Our Neighbourhood Plan
Why do we need a Neighbourhood Plan? Read on to find out.
What is a Neighbourhood Plan?
A Neighbourhood Plan is, under the Localism Act, part of the statutory planning process. It aims to allow communities to have a significant role in shaping the development of growth in their local area.
Why a Joint Neighbourhood Plan?
Whilst a Plan cannot prevent a housing allocation for either parish, it can lay down some of the rules under which development takes place. This includes where new houses should be sited, the type of development which best fits in with the community and stipulating the infrastructure necessary to support the development that takes place. In addition, parishes receive a larger percentage of the Community Infrastructure Levy (CIL) if there is a Neighbourhood Plan, providing additional financial resources for use in the parishes.
The Vale of White Horse Local Plan Part 2 will significantly affect both parishes by the proposed major development of Dalton Barracks. It was examined in July and September 2018 and the Inspector requested a copy of our Neighbourhood Plan and this is part of his evidence base. The Inspector published his conclusions on 30 October 2018 which can be viewed on the LPP2 examination web page (http://www.whitehorsedc.gov.uk/services-and-advice/planning-and-building/planning-policy/local-plan-2031-part-2/local-plan-2031-par ). He questioned the soundness of the Plan and requested changes to the development at Dalton Barracks and Abingdon Airfield. The VWHDC considered the requested changes and responded on 19 November 2018 accepting that development should be limited to 1200 dwellings sited in the southern end of the Airfield. The inspector then responded on 20 November suggesting that not only the area for development be removed from the Green Belt but that also the built up areas of Shippon and Dalton Barracks are also removed. This appeared to contradict his statements in his letter dated 30 October 2018. The NP Steering Group and both Parish Councils have indicated their concerns over this. Letters have been sent to both MPs in which the designated area lies and can be viewed on the St Helen Without website (http://www.woottondrysandfordshippon.co.uk/st-helen-without-parish-council/ ). It is now anticipated that a new version of LPP2 will be published in Jan 2019 after which there will be a 6 week consultation period. It is likely that the Local Plan Part 2 will be adopted in early 2019.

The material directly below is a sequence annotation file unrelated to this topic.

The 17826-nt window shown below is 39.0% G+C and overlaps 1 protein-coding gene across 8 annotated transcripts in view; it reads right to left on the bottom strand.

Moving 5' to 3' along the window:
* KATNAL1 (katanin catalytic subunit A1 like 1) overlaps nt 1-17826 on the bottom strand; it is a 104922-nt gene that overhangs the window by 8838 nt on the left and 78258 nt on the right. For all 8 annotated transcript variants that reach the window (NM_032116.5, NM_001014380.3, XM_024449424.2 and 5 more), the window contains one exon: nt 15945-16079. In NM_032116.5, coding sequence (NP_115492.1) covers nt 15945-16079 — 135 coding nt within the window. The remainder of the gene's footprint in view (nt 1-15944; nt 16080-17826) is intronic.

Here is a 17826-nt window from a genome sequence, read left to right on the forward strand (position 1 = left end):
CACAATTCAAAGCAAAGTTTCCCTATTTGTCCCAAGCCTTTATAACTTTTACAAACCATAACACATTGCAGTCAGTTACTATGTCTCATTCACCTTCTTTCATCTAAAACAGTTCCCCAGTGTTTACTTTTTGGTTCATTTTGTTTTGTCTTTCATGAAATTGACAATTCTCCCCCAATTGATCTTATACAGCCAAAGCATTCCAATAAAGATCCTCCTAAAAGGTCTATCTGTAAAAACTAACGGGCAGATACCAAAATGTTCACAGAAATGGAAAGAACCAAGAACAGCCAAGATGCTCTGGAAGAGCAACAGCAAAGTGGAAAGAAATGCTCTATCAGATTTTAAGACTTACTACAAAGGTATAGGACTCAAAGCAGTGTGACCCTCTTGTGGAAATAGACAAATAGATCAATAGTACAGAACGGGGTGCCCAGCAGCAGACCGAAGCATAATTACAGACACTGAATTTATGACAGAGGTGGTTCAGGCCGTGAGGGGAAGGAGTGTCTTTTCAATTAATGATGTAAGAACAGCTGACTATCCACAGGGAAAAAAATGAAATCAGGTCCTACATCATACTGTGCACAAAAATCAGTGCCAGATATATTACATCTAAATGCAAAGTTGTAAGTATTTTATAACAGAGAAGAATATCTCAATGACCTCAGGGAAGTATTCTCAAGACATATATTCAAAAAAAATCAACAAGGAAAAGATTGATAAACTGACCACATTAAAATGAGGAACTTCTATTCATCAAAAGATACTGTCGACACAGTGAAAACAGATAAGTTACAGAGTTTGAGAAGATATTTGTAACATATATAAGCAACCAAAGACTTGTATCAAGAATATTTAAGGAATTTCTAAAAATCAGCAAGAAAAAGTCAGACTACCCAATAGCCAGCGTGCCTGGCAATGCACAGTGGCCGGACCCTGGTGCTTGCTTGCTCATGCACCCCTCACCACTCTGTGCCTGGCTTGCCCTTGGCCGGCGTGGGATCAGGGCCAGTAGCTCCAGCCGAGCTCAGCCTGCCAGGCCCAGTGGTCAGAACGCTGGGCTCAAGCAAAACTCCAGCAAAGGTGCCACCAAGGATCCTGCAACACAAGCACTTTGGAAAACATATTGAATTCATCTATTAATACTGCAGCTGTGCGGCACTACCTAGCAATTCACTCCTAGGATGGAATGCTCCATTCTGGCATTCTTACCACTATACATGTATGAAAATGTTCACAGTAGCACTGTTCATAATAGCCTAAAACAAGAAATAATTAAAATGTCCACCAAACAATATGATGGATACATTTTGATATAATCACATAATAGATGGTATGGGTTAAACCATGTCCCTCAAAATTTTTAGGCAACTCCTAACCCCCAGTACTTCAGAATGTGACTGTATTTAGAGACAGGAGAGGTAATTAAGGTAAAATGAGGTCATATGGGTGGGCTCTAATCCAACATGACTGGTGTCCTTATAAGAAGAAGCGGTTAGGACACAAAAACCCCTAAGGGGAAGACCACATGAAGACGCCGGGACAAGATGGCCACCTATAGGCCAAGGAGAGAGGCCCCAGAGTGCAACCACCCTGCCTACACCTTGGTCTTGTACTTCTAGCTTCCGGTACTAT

Furthermore, indications are that the direction of travel in development pursued by central and local government would suggest that communities without a Neighbourhood Plan could be at a significant disadvantage compared with communities that have one and may also be more vulnerable to being subjected to unwanted development.
Community involvement in the preparation of the Plan
Developing a Plan does involve a sustained effort by the community over at least a year or two. The two Parish Councils did not have the manpower and administrative resources to develop the Plan on their own. It was essential, therefore, that volunteers from both communities stepped forward to get involved in either the Steering Group or other Sub-Groups which discussed specific issues. We were fortunate to have local residents with relevant professional expertise who devoted a large amount of time to the process. We also had a large number of people who were prepared to help with areas such as researching information, minute taking and the delivery of community survey questionnaires within the two parishes. We could not have achieved our Neighbourhood Plan without them.